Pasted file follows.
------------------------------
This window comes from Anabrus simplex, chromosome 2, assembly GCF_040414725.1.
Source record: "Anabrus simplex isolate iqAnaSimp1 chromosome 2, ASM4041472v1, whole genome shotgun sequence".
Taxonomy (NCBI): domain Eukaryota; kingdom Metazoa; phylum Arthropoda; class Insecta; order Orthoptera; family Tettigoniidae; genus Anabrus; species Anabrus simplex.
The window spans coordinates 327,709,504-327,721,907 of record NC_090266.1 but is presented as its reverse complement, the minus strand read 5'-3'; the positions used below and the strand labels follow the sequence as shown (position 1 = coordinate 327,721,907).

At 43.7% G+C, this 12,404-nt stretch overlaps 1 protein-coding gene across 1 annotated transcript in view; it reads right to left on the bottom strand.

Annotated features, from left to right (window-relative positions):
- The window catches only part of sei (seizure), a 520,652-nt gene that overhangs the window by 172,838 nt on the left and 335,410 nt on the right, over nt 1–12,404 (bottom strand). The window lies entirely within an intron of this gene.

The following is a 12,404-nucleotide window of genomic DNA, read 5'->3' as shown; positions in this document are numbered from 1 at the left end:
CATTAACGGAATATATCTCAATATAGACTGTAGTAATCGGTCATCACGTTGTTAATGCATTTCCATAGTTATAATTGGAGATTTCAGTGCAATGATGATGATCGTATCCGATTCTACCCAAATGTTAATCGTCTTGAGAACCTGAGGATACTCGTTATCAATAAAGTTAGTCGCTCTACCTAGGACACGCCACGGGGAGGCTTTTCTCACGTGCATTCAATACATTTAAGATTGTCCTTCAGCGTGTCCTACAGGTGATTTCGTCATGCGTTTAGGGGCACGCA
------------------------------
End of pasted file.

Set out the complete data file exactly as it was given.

This window comes from Anabrus simplex, chromosome 2, assembly GCF_040414725.1.
Source record: "Anabrus simplex isolate iqAnaSimp1 chromosome 2, ASM4041472v1, whole genome shotgun sequence".
Taxonomy (NCBI): domain Eukaryota; kingdom Metazoa; phylum Arthropoda; class Insecta; order Orthoptera; family Tettigoniidae; genus Anabrus; species Anabrus simplex.
The window spans coordinates 327,709,504-327,721,907 of record NC_090266.1 but is presented as its reverse complement, the minus strand read 5'-3'; the positions used below and the strand labels follow the sequence as shown (position 1 = coordinate 327,721,907).

At 43.7% G+C, this 12,404-nt stretch overlaps 1 protein-coding gene across 1 annotated transcript in view; it reads right to left on the bottom strand.

Annotated features, from left to right (window-relative positions):
- The window catches only part of sei (seizure), a 520,652-nt gene that overhangs the window by 172,838 nt on the left and 335,410 nt on the right, over nt 1–12,404 (bottom strand). The window lies entirely within an intron of this gene.

The following is a 12,404-nucleotide window of genomic DNA, read 5'->3' as shown; positions in this document are numbered from 1 at the left end:
CATTAACGGAATATATCTCAATATAGACTGTAGTAATCGGTCATCACGTTGTTAATGCATTTCCATAGTTATAATTGGAGATTTCAGTGCAATGATGATGATCGTATCCGATTCTACCCAAATGTTAATCGTCTTGAGAACCTGAGGATACTCGTTATCAATAAAGTTAGTCGCTCTACCTAGGACACGCCACGGGGAGGCTTTTCTCACGTGCATTCAATACATTTAAGATTGTCCTTCAGCGTGTCCTACAGGTGATTTCGTCATGCGTTTAGGGGCACGCA